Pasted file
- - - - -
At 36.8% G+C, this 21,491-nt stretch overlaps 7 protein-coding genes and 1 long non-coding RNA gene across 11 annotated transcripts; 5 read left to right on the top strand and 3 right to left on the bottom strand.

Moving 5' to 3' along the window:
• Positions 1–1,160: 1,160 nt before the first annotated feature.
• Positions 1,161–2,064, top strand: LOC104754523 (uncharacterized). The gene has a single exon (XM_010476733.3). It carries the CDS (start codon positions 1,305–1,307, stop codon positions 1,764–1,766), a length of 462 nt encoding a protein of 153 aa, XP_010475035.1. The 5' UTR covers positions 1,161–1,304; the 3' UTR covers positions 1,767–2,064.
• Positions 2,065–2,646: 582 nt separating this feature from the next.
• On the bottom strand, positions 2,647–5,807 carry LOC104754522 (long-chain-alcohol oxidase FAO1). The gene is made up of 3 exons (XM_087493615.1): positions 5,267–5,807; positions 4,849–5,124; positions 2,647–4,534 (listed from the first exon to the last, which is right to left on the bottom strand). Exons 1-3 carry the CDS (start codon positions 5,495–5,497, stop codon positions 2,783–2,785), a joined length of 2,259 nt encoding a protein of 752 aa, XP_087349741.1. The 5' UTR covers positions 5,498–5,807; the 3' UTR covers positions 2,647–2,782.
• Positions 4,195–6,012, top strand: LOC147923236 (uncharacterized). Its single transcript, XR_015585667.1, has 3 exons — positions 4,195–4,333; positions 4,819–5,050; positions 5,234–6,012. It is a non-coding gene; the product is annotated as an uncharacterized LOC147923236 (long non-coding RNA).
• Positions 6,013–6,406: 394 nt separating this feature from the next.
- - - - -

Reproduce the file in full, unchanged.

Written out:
At 36.8% G+C, this 21,491-nt stretch overlaps 7 protein-coding genes and 1 long non-coding RNA gene across 11 annotated transcripts; 5 read left to right on the top strand and 3 right to left on the bottom strand.

Moving 5' to 3' along the window:
• Positions 1–1,160: 1,160 nt before the first annotated feature.
• Positions 1,161–2,064, top strand: LOC104754523 (uncharacterized). The gene has a single exon (XM_010476733.3). It carries the CDS (start codon positions 1,305–1,307, stop codon positions 1,764–1,766), a length of 462 nt encoding a protein of 153 aa, XP_010475035.1. The 5' UTR covers positions 1,161–1,304; the 3' UTR covers positions 1,767–2,064.
• Positions 2,065–2,646: 582 nt separating this feature from the next.
• On the bottom strand, positions 2,647–5,807 carry LOC104754522 (long-chain-alcohol oxidase FAO1). The gene is made up of 3 exons (XM_087493615.1): positions 5,267–5,807; positions 4,849–5,124; positions 2,647–4,534 (listed from the first exon to the last, which is right to left on the bottom strand). Exons 1-3 carry the CDS (start codon positions 5,495–5,497, stop codon positions 2,783–2,785), a joined length of 2,259 nt encoding a protein of 752 aa, XP_087349741.1. The 5' UTR covers positions 5,498–5,807; the 3' UTR covers positions 2,647–2,782.
• Positions 4,195–6,012, top strand: LOC147923236 (uncharacterized). Its single transcript, XR_015585667.1, has 3 exons — positions 4,195–4,333; positions 4,819–5,050; positions 5,234–6,012. It is a non-coding gene; the product is annotated as an uncharacterized LOC147923236 (long non-coding RNA).
• Positions 6,013–6,406: 394 nt separating this feature from the next.